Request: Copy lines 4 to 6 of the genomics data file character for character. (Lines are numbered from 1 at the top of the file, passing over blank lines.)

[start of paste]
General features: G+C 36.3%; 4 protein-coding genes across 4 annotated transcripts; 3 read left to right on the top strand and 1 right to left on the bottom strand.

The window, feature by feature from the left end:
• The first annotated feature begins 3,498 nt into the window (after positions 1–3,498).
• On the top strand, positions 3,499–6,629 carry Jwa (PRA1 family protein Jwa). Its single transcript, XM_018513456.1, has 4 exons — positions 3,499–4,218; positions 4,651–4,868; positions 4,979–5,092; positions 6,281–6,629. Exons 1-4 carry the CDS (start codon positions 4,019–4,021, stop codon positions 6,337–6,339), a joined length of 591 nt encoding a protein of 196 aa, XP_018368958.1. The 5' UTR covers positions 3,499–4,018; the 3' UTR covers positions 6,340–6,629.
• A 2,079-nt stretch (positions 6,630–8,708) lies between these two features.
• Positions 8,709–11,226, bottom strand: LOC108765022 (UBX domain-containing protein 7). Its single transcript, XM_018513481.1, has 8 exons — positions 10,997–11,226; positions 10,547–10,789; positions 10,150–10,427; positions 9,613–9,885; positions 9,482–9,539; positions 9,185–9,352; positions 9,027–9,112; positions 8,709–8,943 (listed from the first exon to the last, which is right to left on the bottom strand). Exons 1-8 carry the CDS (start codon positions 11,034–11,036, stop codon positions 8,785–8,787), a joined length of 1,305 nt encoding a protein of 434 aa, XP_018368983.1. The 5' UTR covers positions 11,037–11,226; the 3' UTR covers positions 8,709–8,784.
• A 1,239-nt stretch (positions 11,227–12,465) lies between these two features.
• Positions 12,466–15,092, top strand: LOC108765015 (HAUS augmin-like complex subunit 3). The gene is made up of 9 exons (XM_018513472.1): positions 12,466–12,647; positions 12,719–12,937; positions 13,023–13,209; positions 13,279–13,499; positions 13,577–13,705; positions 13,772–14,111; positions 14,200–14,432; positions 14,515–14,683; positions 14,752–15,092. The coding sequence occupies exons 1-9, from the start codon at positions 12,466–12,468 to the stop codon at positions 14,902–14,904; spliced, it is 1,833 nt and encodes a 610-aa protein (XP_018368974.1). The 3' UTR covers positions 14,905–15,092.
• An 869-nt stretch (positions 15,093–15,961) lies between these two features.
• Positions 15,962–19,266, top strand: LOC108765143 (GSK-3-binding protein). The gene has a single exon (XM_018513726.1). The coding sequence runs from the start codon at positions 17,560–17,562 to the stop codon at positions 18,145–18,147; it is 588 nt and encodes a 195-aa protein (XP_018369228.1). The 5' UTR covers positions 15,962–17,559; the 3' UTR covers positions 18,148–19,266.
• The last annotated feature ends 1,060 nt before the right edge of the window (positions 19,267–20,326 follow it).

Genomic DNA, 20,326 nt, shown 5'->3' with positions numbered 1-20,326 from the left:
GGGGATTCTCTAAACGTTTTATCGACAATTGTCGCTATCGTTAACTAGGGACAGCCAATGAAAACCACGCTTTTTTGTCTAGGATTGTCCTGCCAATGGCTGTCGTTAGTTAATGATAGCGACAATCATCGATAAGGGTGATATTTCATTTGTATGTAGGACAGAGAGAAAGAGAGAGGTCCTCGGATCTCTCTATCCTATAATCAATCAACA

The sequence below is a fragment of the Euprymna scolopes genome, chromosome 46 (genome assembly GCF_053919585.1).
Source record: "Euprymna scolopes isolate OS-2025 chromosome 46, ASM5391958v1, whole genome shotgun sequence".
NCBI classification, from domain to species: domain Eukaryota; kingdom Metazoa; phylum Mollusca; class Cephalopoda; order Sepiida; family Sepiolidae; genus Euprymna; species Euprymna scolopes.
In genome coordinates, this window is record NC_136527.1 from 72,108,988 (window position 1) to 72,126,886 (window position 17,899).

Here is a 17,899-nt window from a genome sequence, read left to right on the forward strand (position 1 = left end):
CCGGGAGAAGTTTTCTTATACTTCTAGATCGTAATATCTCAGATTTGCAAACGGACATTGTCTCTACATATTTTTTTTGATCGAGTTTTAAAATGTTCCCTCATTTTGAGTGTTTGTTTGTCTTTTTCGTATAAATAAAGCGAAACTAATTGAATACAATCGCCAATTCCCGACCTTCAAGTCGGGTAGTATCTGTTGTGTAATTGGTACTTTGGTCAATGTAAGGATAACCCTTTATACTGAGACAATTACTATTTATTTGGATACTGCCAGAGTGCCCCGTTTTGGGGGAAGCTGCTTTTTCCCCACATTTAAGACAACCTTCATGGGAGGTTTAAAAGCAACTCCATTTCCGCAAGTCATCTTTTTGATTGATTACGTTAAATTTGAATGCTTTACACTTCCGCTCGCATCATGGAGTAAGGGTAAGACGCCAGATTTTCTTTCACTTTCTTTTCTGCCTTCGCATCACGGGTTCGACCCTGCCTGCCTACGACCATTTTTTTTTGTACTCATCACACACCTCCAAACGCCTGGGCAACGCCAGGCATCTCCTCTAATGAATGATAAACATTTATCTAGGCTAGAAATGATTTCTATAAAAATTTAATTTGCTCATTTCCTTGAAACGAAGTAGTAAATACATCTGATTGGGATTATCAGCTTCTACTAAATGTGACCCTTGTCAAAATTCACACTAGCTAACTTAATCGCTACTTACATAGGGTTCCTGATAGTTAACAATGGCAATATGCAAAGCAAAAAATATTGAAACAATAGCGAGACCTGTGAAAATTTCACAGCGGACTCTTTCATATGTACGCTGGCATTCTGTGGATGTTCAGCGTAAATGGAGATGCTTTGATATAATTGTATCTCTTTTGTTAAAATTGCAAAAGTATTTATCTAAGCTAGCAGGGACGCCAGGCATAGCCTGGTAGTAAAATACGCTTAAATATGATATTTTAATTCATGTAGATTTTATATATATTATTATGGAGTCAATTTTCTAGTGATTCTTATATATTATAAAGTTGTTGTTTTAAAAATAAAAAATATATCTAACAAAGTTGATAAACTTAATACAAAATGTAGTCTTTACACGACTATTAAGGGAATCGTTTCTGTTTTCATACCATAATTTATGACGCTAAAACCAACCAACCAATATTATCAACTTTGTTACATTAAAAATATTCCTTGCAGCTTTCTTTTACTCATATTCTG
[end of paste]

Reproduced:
• On the top strand, positions 3,499–6,629 carry Jwa (PRA1 family protein Jwa). Its single transcript, XM_018513456.1, has 4 exons — positions 3,499–4,218; positions 4,651–4,868; positions 4,979–5,092; positions 6,281–6,629. Exons 1-4 carry the CDS (start codon positions 4,019–4,021, stop codon positions 6,337–6,339), a joined length of 591 nt encoding a protein of 196 aa, XP_018368958.1. The 5' UTR covers positions 3,499–4,018; the 3' UTR covers positions 6,340–6,629.
• A 2,079-nt stretch (positions 6,630–8,708) lies between these two features.
• Positions 8,709–11,226, bottom strand: LOC108765022 (UBX domain-containing protein 7). Its single transcript, XM_018513481.1, has 8 exons — positions 10,997–11,226; positions 10,547–10,789; positions 10,150–10,427; positions 9,613–9,885; positions 9,482–9,539; positions 9,185–9,352; positions 9,027–9,112; positions 8,709–8,943 (listed from the first exon to the last, which is right to left on the bottom strand). Exons 1-8 carry the CDS (start codon positions 11,034–11,036, stop codon positions 8,785–8,787), a joined length of 1,305 nt encoding a protein of 434 aa, XP_018368983.1. The 5' UTR covers positions 11,037–11,226; the 3' UTR covers positions 8,709–8,784.